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Failure to back Ukraine aid could hurt US economy and defense contractors, says Germany



German Defense Minister Boris Pistorius urged US lawmakers to approve additional military aid for Ukraine stalled in Congress, warning that failure to do so could damage America’s economic interests.

As well as potentially hindering security cooperation and harming US defense contractors, Kremlin aggression if left unchallenged could also weaken Europe more broadly and disrupt the bloc’s trading relationship with the world’s biggest economy, Pistorius said in an interview Saturday at the Munich Security Conference.

“One aspect among many others of our transatlantic cooperation is that we signed hundreds of contracts worth billions of dollars and we are about to prepare new contracts,” he added. “It’s obvious that the alliance for security brings many advantages — for both sides.”

German Chancellor Olaf Scholz and other western leaders have mostly focused on political and strategic arguments in justifying their calls for additional US military aid for Ukraine.

Now Pistorius — a member of Scholz’s Social Democratic Party — is striking a different tone by highlighting potential pain for America’s defense contractors if more US support fails to materialize.

Germany is increasingly concerned about such a scenario. Attempts to unlock the latest aid package worth more than $60 billion have been stuck for months, prompting increasingly urgent appeals from Ukrainian President Volodymyr Zelenskiy as supplies of ammunition and other materiel dwindle.

Those concerns were fueled by comments last week from former US President Donald Trump, who questioned the nation’s commitment to defend NATO allies.

President Joe Biden on Saturday blamed lawmakers’ failure to approve the aid package for the fall of Avdiivka, which handed Russia a significant victory after months of fighting over the eastern city.

Germany is ramping up defense spending following Russia’s full-scale invasion of Ukraine and a significant proportion of the investments from a debt-financed €100 billion ($108 billion) special fund are flowing to the US defense industry.

Among a raft of orders worth some €30 billion, Scholz’s government has earmarked €10 billion for 35 F-35A Lightning fighter jets manufactured by Lockheed Martin Corp. and is also buying 60 Chinook helicopters from Boeing Co. for about €8 billion.

Pistorius warned of the consequences of a Ukrainian defeat, not only for Europe but also for the US, saying Russian President Vladimir Putin’s invasion was a threat to the “rules-based international order.”

“Geographically, Europe is far away from Iowa or Wisconsin, but still it’s very close in terms of security policy,” he told Bloomberg. “Less security in Europe means less security for the United States,” he added. “We shouldn’t take freedom for granted. We have to defend it. We have to fight for it if necessary.”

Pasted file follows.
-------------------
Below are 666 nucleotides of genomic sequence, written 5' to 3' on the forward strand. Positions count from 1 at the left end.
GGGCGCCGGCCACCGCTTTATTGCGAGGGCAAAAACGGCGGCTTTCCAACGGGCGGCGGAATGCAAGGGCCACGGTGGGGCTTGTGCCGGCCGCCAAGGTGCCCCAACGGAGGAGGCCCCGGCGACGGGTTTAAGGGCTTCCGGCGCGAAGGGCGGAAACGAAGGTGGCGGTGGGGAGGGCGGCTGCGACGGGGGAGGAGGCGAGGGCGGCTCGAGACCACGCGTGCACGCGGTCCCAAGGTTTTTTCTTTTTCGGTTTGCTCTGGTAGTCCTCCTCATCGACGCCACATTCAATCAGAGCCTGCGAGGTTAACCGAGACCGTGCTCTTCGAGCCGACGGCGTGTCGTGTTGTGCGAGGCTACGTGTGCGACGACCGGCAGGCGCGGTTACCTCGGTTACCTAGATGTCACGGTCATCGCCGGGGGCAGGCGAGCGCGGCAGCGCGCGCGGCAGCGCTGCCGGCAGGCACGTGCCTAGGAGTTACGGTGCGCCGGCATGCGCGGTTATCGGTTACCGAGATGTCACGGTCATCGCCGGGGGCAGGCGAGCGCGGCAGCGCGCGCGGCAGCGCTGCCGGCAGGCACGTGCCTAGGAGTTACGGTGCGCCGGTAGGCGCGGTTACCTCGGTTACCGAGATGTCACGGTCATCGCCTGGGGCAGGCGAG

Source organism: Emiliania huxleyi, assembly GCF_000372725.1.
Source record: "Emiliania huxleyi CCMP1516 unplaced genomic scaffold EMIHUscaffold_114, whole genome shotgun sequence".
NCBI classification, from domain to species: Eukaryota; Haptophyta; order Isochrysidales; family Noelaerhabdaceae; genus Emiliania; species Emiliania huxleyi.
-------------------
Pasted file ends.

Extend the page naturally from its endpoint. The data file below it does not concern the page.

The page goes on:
Germany has been pushing its European neighbors to deliver more weapons to Ukraine and Pistorius said that he has seen evidence of commitments picking up.

“The UK is also doing more and more and also France is increasing its support,” he said. “I’m absolutely confident that we will be able to achieve a lot of support during the months and years to come. But of course it’s not easy. Money is not limitless.”

French president Emmanuel Macron on Friday pledged additional assistance worth as much as €3 billion for this year after signing a bilateral security agreement with Zelenskiy in Paris.

Earlier in the day, Zelenskiy had signed a similar agreement in Berlin, where Scholz unveiled a new €1.1 billion package of air-defense and artillery systems, part of total a German commitment of around €28 billion.

Pistorius told delegates in Munich on Saturday that a commitment by NATO members to spend at least 2% of economic output on defense “can only be the starting point” and European nations need more capable armed forces as they expand their engagement around the globe.

After hitting the target this year for the first time, Germany could even increase military spending to as much as 3.5% of GDP, depending on “what’s happening in the world and in our economy,” Pistorius said during a panel discussion. He cautioned that budget constraints mean it will be challenging to find the money once the special fund is exhausted after 2027.

German defense contractors are also benefiting from the surge in government spending. Scholz and Pistorius last week took part in a groundbreaking ceremony for an expanded Rheinmetall AG ammunition facility in Unterluess in Lower Saxony.

“I consider it a remarkable and almost historic achievement of our government that Germany is now the biggest supporter of Ukraine after the USA,” Rheinmetall Chief Executive Officer Armin Papperger said at the event. “ Our country has thus assumed the leading role in Europe that many have always called for.”

In the Bloomberg interview Saturday, Pistorius urged Europe and the NATO defense alliance to prepare for “the worst case scenario.”

“I don’t like to look into the crystal ball,” he said. “I can’t predict if and when an attack on NATO territory might occur. But it could happen in five to eight years.”

— With assistance from Laura Alviz

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